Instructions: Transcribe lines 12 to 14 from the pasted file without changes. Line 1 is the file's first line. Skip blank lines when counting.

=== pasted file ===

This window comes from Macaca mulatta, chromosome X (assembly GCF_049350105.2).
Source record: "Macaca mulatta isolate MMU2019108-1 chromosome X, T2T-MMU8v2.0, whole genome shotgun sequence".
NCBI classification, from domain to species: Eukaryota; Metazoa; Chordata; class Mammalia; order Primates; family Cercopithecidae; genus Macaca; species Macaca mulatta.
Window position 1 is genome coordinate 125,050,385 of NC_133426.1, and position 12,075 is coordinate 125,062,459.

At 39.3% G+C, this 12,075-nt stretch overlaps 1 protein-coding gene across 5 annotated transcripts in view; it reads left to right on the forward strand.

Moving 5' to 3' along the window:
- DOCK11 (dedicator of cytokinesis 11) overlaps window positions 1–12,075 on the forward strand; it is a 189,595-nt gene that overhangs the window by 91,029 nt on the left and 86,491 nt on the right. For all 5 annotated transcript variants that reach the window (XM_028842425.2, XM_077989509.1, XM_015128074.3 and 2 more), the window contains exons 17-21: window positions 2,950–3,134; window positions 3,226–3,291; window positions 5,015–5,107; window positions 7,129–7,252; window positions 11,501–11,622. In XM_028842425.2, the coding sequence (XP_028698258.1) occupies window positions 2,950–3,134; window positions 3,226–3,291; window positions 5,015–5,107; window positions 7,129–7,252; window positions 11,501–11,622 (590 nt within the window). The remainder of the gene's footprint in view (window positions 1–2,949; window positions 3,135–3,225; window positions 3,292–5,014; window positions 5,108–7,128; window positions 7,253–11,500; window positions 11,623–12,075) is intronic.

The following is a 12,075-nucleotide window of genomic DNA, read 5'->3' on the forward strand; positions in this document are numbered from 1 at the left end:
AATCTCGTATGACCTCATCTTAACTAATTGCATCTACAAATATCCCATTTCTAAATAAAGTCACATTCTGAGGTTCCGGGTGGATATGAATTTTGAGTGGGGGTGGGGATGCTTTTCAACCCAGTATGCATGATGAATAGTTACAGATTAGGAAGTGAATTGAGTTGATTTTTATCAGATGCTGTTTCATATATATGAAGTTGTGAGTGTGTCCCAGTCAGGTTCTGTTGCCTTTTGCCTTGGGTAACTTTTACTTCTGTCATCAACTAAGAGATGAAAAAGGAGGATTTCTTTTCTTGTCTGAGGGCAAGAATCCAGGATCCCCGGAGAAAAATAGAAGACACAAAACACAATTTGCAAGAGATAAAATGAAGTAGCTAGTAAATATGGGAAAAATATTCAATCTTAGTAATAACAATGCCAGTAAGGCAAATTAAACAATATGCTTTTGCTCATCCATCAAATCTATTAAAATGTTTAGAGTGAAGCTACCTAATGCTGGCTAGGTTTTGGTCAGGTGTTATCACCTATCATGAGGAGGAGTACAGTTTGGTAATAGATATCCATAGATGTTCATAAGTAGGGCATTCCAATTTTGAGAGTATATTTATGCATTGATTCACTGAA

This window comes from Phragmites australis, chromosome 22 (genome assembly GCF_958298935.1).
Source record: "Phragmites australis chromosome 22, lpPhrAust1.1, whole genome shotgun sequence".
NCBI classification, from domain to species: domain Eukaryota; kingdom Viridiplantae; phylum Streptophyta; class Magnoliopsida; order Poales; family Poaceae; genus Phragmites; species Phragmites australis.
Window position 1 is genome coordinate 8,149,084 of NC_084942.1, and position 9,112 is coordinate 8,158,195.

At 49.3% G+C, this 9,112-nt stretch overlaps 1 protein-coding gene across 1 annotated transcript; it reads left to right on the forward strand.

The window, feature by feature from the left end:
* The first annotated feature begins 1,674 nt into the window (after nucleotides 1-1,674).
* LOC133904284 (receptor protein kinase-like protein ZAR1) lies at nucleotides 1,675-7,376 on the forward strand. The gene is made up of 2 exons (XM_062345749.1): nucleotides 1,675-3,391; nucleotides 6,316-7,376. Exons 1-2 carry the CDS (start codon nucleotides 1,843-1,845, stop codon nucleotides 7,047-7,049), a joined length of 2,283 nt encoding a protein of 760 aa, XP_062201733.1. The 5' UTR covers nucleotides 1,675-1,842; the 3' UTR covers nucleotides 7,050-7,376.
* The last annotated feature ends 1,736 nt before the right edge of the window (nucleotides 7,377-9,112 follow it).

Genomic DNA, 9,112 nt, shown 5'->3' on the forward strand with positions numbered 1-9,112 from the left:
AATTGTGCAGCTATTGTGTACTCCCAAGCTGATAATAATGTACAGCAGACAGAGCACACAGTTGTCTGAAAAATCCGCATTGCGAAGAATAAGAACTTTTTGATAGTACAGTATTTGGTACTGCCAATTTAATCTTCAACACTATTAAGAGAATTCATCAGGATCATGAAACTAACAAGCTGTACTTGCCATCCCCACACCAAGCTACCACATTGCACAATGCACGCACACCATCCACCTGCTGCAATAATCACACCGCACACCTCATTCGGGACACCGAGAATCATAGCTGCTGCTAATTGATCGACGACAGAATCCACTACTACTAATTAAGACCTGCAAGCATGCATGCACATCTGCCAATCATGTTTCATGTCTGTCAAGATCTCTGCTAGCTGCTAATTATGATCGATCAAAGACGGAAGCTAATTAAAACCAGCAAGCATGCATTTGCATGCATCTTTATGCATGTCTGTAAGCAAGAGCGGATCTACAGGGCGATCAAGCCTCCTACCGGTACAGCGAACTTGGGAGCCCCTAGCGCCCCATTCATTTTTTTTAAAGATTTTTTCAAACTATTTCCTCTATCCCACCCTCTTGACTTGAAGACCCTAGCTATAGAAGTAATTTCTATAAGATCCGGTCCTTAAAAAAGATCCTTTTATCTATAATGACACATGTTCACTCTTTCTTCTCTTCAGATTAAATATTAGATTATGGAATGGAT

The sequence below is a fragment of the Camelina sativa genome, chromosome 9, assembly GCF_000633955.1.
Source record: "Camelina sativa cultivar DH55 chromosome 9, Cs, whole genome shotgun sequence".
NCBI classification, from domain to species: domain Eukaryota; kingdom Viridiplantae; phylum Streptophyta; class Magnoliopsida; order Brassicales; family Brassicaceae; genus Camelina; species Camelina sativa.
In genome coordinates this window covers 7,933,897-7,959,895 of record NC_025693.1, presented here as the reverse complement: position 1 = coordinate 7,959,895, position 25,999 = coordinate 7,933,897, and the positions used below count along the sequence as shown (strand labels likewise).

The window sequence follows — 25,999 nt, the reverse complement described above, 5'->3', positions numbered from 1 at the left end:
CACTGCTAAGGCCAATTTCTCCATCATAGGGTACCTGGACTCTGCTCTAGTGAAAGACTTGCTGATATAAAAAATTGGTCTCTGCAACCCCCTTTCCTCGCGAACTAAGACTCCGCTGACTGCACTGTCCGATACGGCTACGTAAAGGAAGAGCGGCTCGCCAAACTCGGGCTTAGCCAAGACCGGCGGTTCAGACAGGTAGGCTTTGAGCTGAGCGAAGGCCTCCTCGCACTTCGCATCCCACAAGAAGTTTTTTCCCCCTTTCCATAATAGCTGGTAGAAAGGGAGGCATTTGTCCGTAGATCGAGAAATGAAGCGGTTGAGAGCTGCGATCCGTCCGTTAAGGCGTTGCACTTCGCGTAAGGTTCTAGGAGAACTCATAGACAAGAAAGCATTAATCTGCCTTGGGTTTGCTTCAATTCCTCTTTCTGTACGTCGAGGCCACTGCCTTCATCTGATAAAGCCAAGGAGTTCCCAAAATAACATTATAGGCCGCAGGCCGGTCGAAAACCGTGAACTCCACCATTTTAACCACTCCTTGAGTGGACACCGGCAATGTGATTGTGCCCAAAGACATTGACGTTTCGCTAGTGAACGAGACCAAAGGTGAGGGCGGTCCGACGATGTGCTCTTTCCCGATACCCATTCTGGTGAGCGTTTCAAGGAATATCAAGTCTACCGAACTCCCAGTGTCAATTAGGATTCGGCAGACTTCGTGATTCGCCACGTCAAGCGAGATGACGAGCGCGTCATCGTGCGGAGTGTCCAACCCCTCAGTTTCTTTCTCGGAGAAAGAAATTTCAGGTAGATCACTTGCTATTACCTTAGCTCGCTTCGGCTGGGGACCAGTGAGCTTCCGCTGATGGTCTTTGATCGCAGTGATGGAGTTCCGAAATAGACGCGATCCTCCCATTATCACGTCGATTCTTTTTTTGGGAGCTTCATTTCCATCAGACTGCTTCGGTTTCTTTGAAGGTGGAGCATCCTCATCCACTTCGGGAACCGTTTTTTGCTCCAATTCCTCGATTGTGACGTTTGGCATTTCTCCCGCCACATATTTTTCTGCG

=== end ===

NCBI classification, from domain to species: domain Eukaryota; kingdom Viridiplantae; phylum Streptophyta; class Magnoliopsida; order Poales; family Poaceae; genus Phragmites; species Phragmites australis.
Window position 1 is genome coordinate 8,149,084 of NC_084942.1, and position 9,112 is coordinate 8,158,195.

At 49.3% G+C, this 9,112-nt stretch overlaps 1 protein-coding gene across 1 annotated transcript; it reads left to right on the forward strand.